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Ability to wirelessly transfer information to and from otherwise unconnected devices such as the coffee machine, the garage door, the industrial equipment and the power meter is what fueled the initial excitement on the Internet-of-Things (IoT) and machine-to-machine (M2M) communications. While wireless transfer of information from machine to machine allowed images from a thermal camera body temperature remote camera, readings on a remote thermometer and the location of an entire commercial fleet to be transmitted over the air, what really made IoT and M2M the focus of many businesses across all sectors of the economy today is how the timely growth in big data technologies enabled data collected from all the M2M end-nodes to be processed into valuable information and insights that then started fueling new revenue streams and business opportunities for these businesses.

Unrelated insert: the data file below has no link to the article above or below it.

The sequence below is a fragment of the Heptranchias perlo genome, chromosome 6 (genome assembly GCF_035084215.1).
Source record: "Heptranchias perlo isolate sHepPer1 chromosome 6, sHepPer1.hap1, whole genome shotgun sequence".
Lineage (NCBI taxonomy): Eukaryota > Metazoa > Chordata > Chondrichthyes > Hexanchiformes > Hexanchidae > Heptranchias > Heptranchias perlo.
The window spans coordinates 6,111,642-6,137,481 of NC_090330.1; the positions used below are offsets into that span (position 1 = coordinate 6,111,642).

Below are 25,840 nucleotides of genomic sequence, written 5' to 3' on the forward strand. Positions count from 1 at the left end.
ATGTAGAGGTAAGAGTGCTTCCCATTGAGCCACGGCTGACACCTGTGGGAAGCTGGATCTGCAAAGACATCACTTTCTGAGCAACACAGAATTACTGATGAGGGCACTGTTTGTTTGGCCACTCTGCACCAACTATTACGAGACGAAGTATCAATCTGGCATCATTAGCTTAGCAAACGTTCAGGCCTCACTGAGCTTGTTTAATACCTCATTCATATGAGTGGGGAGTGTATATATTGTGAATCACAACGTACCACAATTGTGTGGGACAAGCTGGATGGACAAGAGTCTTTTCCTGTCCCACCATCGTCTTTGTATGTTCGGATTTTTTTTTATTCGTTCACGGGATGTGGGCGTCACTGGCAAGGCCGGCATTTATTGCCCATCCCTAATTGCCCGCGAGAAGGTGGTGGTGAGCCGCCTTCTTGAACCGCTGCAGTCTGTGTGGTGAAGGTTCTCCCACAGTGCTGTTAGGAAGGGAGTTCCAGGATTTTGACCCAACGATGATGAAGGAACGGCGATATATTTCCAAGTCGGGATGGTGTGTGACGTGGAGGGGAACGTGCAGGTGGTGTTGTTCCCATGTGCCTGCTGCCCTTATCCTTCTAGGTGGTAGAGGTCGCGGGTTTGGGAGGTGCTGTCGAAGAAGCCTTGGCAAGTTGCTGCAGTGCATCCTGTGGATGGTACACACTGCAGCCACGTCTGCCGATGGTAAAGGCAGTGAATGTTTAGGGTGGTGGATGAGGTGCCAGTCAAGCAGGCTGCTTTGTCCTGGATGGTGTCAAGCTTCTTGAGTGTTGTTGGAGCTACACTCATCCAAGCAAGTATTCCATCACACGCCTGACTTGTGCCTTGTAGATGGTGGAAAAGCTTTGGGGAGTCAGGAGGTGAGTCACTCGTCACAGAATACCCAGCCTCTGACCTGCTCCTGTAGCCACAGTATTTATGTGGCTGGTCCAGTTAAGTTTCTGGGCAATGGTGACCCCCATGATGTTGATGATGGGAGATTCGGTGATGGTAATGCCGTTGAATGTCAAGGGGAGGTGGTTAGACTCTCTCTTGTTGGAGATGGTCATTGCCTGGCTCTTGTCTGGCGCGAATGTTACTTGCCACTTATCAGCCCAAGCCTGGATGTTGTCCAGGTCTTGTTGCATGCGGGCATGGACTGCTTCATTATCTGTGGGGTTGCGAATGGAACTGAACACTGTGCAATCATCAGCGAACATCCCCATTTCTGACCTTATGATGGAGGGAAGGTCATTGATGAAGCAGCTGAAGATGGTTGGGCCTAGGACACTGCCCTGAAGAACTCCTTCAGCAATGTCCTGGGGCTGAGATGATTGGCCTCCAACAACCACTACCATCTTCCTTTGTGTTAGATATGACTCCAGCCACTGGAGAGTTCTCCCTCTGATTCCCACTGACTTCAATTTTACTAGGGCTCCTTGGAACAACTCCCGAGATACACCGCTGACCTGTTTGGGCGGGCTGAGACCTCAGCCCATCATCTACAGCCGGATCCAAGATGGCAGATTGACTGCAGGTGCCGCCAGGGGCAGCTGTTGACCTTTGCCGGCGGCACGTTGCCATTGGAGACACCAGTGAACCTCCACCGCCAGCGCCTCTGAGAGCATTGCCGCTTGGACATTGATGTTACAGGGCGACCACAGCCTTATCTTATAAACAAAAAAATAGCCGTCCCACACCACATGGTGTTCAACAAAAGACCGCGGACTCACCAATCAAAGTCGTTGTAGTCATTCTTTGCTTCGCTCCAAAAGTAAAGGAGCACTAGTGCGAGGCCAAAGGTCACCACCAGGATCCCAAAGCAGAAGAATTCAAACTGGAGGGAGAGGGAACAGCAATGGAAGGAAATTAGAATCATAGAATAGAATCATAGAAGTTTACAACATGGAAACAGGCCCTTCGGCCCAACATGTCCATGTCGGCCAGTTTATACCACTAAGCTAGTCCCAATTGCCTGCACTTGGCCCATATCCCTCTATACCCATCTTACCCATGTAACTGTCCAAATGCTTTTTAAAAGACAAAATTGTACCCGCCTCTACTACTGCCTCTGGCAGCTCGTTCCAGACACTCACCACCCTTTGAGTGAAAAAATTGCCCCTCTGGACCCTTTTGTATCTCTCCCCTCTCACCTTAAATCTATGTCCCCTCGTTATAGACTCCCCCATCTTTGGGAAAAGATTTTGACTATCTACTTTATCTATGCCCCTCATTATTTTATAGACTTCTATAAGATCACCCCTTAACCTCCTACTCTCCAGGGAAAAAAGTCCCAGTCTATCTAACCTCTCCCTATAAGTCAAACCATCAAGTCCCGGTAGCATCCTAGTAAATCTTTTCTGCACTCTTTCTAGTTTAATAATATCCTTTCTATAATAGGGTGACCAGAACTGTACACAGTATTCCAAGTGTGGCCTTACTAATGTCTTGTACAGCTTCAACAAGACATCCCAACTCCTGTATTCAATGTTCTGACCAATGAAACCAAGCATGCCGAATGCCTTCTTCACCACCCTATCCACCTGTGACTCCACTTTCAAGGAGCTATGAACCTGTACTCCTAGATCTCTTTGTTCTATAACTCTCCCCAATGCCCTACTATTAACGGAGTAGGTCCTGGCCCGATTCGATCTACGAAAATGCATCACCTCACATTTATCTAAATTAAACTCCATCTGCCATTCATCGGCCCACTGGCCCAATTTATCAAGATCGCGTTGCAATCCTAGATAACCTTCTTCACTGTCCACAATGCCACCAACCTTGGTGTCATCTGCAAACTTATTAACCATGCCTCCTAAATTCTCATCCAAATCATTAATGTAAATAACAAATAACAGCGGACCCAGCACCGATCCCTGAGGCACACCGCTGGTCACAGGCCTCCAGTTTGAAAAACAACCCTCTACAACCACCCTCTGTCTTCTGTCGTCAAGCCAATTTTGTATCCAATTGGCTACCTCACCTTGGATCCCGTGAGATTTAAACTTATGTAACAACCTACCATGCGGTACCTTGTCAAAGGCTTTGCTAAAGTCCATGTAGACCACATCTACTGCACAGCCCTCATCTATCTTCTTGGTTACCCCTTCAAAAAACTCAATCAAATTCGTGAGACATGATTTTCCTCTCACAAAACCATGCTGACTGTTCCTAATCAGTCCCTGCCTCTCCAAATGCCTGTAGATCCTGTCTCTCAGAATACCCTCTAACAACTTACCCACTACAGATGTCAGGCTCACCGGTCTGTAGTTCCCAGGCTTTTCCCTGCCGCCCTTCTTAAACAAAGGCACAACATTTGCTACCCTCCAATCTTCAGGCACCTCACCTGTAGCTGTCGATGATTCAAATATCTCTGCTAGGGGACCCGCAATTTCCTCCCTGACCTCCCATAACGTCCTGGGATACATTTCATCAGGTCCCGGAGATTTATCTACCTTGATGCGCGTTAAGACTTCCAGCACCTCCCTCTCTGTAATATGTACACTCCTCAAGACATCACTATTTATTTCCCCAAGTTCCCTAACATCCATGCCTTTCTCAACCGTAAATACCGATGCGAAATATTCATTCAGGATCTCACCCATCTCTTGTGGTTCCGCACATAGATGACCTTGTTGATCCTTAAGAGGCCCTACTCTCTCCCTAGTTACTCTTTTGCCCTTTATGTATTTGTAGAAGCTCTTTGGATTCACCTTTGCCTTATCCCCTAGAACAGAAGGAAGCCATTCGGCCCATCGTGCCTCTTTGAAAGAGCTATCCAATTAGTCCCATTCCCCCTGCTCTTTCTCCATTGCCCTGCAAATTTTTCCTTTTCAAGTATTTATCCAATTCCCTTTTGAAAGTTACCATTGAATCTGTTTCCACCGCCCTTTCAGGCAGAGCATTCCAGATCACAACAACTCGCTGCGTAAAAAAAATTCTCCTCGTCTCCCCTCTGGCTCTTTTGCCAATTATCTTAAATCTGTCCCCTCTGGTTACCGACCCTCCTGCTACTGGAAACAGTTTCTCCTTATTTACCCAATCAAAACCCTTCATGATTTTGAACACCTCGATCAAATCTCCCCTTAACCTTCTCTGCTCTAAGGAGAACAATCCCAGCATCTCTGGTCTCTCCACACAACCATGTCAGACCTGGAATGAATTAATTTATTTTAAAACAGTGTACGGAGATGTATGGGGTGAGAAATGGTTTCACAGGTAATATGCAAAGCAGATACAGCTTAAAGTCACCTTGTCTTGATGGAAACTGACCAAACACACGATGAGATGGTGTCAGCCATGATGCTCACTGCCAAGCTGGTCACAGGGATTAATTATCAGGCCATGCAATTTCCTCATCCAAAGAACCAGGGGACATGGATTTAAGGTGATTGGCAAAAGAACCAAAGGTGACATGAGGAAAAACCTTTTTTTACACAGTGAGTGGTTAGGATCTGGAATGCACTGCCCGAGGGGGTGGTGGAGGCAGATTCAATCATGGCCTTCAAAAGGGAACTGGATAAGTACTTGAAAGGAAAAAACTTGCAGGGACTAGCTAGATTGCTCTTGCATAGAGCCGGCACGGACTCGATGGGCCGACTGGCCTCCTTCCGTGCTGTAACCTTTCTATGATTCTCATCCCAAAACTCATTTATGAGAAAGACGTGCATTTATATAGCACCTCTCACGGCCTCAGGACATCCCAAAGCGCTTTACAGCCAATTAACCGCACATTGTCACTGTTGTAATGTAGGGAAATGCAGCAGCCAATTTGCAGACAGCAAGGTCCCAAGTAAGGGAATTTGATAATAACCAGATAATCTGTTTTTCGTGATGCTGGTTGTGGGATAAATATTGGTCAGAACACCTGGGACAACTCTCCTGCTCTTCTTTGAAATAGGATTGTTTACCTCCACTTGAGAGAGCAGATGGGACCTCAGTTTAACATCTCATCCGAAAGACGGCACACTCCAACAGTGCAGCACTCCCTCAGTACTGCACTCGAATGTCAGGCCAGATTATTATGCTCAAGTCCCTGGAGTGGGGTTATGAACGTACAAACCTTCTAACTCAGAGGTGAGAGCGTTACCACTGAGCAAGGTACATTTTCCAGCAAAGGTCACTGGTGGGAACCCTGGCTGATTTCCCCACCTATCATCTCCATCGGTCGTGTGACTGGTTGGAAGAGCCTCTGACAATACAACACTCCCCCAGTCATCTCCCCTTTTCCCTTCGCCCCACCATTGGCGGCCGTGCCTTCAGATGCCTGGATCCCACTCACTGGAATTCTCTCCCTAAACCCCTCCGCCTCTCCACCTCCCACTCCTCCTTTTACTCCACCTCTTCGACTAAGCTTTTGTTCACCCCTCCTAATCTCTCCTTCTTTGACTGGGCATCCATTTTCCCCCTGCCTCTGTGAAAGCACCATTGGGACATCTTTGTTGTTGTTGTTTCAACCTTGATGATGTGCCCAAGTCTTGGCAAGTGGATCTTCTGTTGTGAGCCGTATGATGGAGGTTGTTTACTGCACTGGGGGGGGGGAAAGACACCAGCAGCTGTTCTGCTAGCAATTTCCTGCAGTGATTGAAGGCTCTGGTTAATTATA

Big data analytics have enabled raw data collected in huge data lakes across data centres to be filtered, processed and extracted into other applications. Businesses, leveraging cloud services are able to cost effectively manage the collection of data, store the data securely in their data reservoirs, deploy required computing resources and produce the information which is later used as input across all their business processes. In the case of IoT/M2M, the processed information is channelled back in almost real-time onto applications that are accessed by end users – both enterprises and also retail customers – on a multitude of end terminals including computers and mobile devices. Without big data, most IoT/M2M applications will not be producing the real-time insights necessary for end users to control and manage the M2M devices/appliances remotely.

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